Family Law: Mountains and Molehills

Family Law: Mountains and Molehills

Posted By The Manely Firm || 11-Sep-2014

How can you tell if your attorney is causing you trouble or gouging you? Our Savannah Family Law Attorney, David Purvis tackles that question in tonight's post.

One thing that is fairly constant among family law practitioners is that billing is done on an hourly basis. At the onset of a case, while we may be able to formulate what the reasonable end result will be and what rational steps should be taken to get there, we as attorneys don't know how the opposing party will react to litigation. The opposing party may be reasonable and thus the time and money invested will reflect such. Or the opposing party may dig in their heels, refuse to listen to reason, and what could have been a straightforward case turns into months or years of litigation. Therefore, we have to work on an hourly basis.

Unfortunately, there are unscrupulous attorneys that facilitate this second behavior by creating mountains out of molehills, even if their clients don't realize that this is happening. If they create a mountain, where only a molehill exists, they can bill many more hours and make a lot more money off of their unfortunate clients.

As a client or prospective client, you can tell rather quickly whether your attorney makes mountains out of molehills.

A "mountain" case in family law could be a very long term marriage with large and detailed assets and debts that must be equitably divided.

A "mountain" case in family law could be a child custody dispute where both parents are great parents and want as much time with their children as possible, (but don't think that the other parent should).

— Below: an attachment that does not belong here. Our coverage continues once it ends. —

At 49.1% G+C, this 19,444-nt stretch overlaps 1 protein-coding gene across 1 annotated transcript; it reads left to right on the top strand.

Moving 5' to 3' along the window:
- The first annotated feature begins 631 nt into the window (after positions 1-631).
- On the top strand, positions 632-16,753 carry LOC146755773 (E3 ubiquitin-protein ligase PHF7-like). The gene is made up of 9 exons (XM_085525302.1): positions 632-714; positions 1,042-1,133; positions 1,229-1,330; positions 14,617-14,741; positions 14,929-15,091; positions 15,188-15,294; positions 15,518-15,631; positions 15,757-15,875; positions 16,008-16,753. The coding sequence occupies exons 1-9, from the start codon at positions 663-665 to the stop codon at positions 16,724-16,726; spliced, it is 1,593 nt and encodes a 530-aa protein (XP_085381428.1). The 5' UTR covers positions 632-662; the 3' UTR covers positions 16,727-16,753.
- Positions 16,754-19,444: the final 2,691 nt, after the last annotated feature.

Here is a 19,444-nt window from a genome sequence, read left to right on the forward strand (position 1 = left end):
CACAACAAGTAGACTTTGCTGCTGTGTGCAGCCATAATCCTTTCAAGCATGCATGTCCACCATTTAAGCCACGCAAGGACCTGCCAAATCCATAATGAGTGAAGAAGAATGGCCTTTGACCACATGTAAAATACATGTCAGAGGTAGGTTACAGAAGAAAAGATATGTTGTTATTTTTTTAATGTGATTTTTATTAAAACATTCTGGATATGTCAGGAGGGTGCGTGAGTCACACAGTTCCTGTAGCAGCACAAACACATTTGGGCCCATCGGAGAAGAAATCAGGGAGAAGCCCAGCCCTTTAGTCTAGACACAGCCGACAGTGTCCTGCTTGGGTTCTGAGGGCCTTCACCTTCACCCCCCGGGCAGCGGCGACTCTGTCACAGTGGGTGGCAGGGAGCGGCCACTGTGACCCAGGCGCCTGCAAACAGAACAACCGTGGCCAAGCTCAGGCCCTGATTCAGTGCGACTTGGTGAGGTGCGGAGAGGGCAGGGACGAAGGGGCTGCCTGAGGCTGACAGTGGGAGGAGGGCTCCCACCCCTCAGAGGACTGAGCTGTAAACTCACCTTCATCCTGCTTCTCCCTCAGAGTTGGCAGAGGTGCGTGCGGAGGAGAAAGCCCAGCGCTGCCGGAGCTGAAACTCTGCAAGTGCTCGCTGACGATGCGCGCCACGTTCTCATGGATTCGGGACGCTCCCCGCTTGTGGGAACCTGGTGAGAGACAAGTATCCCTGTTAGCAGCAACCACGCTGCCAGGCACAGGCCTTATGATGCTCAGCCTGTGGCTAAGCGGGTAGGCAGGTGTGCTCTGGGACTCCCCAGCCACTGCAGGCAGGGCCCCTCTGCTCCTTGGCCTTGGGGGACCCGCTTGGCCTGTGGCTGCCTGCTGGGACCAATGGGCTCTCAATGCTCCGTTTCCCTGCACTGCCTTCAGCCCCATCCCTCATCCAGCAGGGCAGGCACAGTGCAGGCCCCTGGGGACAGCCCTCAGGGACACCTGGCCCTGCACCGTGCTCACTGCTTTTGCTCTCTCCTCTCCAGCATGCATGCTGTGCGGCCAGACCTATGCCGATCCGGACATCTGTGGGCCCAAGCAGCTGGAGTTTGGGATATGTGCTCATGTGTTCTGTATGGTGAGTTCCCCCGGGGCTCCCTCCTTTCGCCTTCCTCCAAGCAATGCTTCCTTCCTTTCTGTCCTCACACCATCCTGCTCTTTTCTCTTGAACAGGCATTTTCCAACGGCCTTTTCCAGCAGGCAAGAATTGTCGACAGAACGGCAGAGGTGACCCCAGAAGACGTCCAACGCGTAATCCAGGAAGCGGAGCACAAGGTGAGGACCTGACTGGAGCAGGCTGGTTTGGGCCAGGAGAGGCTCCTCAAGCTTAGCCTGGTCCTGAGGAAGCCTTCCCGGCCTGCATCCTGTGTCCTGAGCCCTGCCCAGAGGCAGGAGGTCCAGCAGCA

A "mountain" case in family law could be a child custody case where one parent has no business with unsupervised access to the children.

A "mountain" case in family law is NOT a short duration marriage without children or extensive assets. Those typically fall into the "molehill" category.

If you suspect that your case is more of a "molehill" and your attorney is making a "mountain" out of it so that he can pay for his lifestyle, here are some common traits to look for:

1. Your Complaint or Counterclaim asks for a divorce on the grounds of anything in addition to "irretrievably broken." This could include grounds for adultery, cruel treatment, desertion, or habitual intoxication. One, if the grounds for divorce is baseless, your attorney is probably just creating a mountain out of a molehill. Two, what gets filed in court is typically open to the public. Why allege behavior that there is no shred of evidence to support?

2. The discovery requests your attorney sends to the opposing party are all over the place and ask about things that are not relevant to your case. Chances are, you have been billed for the catch-all blanket discovery requests that your attorney sends out on every case. Asking questions about children when there are no children of the marriage? Talk about creating a mountain out of a molehill.

You don't need a law degree to smell trouble. Chances are, if it does not make sense, it isn't sensible. If you feel like you're constantly being "sold" on the necessity of something, you're probably paying for a mountain when a molehill is really all you should have to afford.

Fortunately, as the client, you have the power. You may have to have a very hard talk with your attorney. If he can't get on board, you may have to send him packing. It is your case. Is it going to be your mountain? Or is it going to be your molehill?

David Purvis

Contact The Manely Firm, P.C. Today

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